Schwann was the first of Johannes Peter Müller's pupils to break with vitalism and work towards a physico-chemical explanation of life. Schwann also examined the question of spontaneous generation, which led to its eventual disconfirmation. In the early 1840s, Schwann went beyond others who had noted simply the multiplication of yeast during alcoholic fermentation, as Schwann assigned the yeast the role of primary causal factor, and then went further and claimed it was alive. Embattled controversy ensued as eminent chemists alleged that Schwann was undoing scientific progress by reverting to vitalism.
After publishing anonymous mockery in a journal of their own editorship, they published a purely physicochemical if also hypothetical explanation of the interaction resulting in fermentation. As both the rival perspectives were hypothetical, and there was not even an empirical definition of 'life' to hold as a reference frame, the controversy—as well as interest itself—fell into obscurity unresolved. Pasteur began fermentation researches in 1857 by approximately just repeating and confirming Schwann's, yet Pasteur accepted that yeast were alive, thus dissolving the controversy over their living status, and then Pasteur took fermentation researches further.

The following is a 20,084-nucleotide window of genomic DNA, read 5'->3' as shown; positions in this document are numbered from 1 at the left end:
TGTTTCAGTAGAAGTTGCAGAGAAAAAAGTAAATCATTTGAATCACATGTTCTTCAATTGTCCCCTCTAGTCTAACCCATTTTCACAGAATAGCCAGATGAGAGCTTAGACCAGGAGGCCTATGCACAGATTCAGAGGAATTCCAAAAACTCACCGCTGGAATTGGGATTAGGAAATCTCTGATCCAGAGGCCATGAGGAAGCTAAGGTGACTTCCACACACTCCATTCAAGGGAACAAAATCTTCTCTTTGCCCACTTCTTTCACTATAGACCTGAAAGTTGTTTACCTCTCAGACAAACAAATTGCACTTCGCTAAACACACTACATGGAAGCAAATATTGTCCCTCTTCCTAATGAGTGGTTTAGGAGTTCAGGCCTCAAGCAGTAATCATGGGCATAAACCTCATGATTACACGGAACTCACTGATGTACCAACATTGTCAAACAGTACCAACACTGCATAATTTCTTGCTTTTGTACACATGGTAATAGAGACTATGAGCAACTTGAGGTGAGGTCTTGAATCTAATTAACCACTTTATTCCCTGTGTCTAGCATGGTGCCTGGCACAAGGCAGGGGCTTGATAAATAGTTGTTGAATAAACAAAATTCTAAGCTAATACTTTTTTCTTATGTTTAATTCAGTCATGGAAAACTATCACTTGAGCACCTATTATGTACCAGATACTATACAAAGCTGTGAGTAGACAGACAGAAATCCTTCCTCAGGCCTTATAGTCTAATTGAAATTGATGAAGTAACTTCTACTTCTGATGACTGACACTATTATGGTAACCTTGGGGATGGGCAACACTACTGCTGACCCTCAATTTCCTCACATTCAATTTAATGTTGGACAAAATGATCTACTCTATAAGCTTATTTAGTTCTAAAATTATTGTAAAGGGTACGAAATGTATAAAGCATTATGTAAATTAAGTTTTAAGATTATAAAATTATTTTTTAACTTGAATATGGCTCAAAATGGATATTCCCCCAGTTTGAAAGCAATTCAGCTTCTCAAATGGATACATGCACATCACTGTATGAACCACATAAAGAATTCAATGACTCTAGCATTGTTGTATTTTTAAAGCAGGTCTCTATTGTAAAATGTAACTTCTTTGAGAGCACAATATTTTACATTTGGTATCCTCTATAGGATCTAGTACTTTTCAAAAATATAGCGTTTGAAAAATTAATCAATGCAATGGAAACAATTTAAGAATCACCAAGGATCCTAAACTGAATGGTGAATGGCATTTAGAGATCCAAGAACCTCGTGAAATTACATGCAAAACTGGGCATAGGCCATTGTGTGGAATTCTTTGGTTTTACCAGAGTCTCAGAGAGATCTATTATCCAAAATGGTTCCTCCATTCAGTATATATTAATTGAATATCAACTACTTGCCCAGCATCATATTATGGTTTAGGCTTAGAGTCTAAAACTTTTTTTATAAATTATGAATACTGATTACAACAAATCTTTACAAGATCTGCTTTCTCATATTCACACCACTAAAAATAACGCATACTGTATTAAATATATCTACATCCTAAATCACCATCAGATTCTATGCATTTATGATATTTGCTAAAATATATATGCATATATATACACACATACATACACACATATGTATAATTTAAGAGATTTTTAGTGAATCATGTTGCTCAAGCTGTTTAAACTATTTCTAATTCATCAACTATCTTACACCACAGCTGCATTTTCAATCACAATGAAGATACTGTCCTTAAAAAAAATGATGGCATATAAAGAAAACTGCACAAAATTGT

In the early 1860s, upon Pasteur's publication on fermentation to butyric acid, a putrefaction product, fellow Frenchman Casimir Davaine sought a microorganism as causal in anthrax, but Davaine's identified bacterides would vanish from the blood, a finding whereby rival explanations assigned to Davaine's bacterides the role merely of incidental byproduct.
In Germany, Robert Koch, influenced by Ferdinand Cohn's report of a nearly invisible spore stage of a particular bacterial species, isolated in pure culture a spore stage of Davaine's bacterides, inoculated it into animals, and reproduced anthrax, concluding fulfillment of his onetime teacher Jakob Henle's postulates to establish the causal and not merely incidental role of a microorganism in the process of a disease.
- Chisholm 1911.
- Schwann, Theodor (1839). Microscopic Investigations on the Accordance in the Structure and Growth of Plants and Animals. Berlin. (English translation by the Sydenham Society, 1847)
- Aszmann, O. C. (2000). "The life and work of Theodore Schwann". Journal of reconstructive microsurgery 16 (4): 291–5. doi:10.1055/s-2000-7336. PMID 10871087.